What's the difference in these competition levels?

Discussion in 'Ballroom Dance' started by LindyKeya, Dec 22, 2004.

  1. LindyKeya

    LindyKeya Member

    For some reason this information seems to have fallen out of my brain, could someone please help?
    What's the difference, as far as difficulty/experience level in divisions labeled "Open," "Pre-Champ," or "Amateur?"
  2. Laura

    Laura New Member

    "Open" is an overloaded term that means several things. It can refer to:
    • a syllabus-level event that allows dancers to incorporate moves from the next highest level. For example, in "Open Bronze" you are allowed to incorporate some Silver-level figures
    • dancing out of the regular dance hold, such as in Smooth when you dance side-by-side some people will call that "open work"
    • a competitive event where there are no syllabus restrictions at all and where out-of-syllabus figures are commonly danced, such as in the phrase "we have to get some new choreography now that we're dancing in the open levels"
    • a competition that is not restricted by nationality, proficiency, or qualifying events etc, such as the British Open Championships or an Open Professional event (as opposed to a Rising Star event, which is restricted by previous wins at that level)
    • a synonym for the highest competitive proficiency level. Many times people will refer to what is called "Championship Level" in the US as "Open"

    Keeping the above in mind, I realize you are speaking of "Open" as the synonym for "Championship." This is the 2nd highest level in the US for non-WD&DSC member dancers. I'd use the term "amateur" here but so many of the top people in the Championship level teach that "amateur" is a misnomer. But I digress. The highest level now in the US is called "World Competitor." I'm not entirely clear on who can and cannot dance in "World Competitor" and how one qualifies, but that's another topic anyway.

    As far as difficulty levels go, the Championship and World Competitor level dancers could be considered to be the most skilled and have probably been dancing the longest time. The best ones in the US are as good as and even better than most pros. These people are as dedicated to their dancing as the pros are, and some of these people teach and have sponsorships that cover their training and living expenses.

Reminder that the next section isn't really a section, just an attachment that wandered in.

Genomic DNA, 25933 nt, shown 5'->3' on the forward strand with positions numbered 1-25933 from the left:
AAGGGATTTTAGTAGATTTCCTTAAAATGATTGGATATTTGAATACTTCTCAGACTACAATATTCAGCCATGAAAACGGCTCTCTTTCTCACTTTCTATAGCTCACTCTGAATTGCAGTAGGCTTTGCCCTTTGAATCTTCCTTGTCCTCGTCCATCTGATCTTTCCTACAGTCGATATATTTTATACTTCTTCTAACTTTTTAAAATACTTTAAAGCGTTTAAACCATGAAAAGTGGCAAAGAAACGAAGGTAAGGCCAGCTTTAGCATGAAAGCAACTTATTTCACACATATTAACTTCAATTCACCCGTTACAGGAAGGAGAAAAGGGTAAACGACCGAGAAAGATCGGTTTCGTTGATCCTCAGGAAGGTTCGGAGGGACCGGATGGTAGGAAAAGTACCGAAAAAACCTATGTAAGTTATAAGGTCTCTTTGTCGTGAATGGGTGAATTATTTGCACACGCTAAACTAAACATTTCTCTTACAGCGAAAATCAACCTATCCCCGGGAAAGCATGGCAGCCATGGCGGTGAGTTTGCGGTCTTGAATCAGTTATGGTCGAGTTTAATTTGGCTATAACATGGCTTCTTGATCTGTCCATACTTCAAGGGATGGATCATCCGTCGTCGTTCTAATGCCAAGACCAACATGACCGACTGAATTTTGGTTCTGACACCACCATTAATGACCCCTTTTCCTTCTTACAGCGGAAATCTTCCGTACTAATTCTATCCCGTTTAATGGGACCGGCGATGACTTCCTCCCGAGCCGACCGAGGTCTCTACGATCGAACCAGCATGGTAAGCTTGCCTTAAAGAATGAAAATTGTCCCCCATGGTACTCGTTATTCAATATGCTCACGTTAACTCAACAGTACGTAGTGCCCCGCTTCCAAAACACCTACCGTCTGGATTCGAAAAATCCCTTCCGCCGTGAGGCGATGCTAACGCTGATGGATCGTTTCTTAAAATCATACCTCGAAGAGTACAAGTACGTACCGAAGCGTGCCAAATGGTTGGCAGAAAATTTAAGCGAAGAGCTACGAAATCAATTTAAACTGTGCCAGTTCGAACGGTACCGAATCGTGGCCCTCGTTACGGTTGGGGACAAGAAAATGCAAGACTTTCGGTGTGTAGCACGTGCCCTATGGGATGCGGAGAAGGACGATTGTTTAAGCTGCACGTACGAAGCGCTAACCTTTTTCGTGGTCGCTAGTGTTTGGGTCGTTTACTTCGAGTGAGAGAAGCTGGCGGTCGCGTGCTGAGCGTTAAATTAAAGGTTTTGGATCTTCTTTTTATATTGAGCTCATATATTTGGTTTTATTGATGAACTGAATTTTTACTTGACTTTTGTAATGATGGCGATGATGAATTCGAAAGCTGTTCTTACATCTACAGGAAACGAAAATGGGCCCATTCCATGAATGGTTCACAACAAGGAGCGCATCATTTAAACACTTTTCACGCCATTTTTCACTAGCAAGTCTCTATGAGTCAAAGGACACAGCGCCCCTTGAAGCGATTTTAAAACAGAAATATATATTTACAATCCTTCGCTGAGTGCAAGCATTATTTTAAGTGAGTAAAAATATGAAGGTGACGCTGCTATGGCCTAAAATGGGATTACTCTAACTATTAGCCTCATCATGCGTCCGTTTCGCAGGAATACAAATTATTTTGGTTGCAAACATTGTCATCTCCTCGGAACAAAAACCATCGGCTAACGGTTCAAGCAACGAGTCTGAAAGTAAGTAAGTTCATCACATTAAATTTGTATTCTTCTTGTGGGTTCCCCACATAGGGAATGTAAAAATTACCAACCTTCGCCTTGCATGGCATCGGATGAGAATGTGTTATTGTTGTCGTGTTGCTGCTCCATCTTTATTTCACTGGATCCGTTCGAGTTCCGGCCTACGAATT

Pre-Championship is one level lower. These dancers don't have as much experience, but they are still quite skilled. Depending on where you live and compete, Pre-Championship is either the first level where out-of-syllabus dancing is allowed, or the second. Most people on the East Coast start out in syllabus and then after they've worked through the Gold syllabus level move on to Pre-Championship. The dance competition culture on the West Coast was different 10 and 20 years ago, and there wasn't much syllabus competing going on, so instead there was a level called "Novice" where new people starting out would dance. To this day USA Dance (formerly known as USABDA -- the US Amateur Ballroom Dancers' Association) treats Novice as an equivalent level to the combined syllabus levels. This unfortunately results in some confusion about how proficiency points are applied in areas where both syllabus events and Novice events are held. But once again this is a whole 'nother topic (and one that I intend to understand because it affects me directly these days).

    "Amatuer" isn't a level, but rather a classification based not on how much money one makes from dancing but rather from who's set of rules one follows. Various dancesport organizations world-wide are removing the term "amateur" from use since the whole concept is kind of fading away on the highest levels.

    I'm sure I didn't really answer you questions and that now you probably have few more. Sorry about that! But please keep asking questions and we'll do our best to explain things to you.
  3. Chris Stratton

    Chris Stratton New Member

    My understanding is that as a technical formality, an "open" level is a combination of all levels from pre-champ on up, so placing in it is equivelent to placing in pre-champ for purposes of elgibility for future comps. On the other hand, if an explicit pre-champ level is also offered, then clearly "open" should be read as championship level.
  4. robin

    robin New Member

    In the UK many people use the word "amateur" to denote the highest level of amateur competitions. It's probably short for "open amateur" or "amateur chamionship". But people would say "do you enter pre-champ or amateur".

    Thus, "that looks very amateur" is actually a compliment, referring to top level dancers...

    Other countries have classes called A-D, usually A being the highest, though often there is also an "S" class above that, some countries have numbered grades, in others medal grades exists before the competitive grades, or sometimes alongside them. In some countries "novice" is someone who has danced for a few months, in other countries it is someone who has competed for years and has just graduated to "novice" from "gold".

    I think what each of the levels actually mean in terms of ability in a given place is very variable, sometimes even within one country and the only way of finding out is to go along and watch a competition or ask someone who knows ones own system and the other places.
  5. Joe

    Joe Well-Known Member

    What would you think if someone said you looked amateurish?
  6. pygmalion

    pygmalion Well-Known Member

    Cool. Lots of information, here. Thanks. :D

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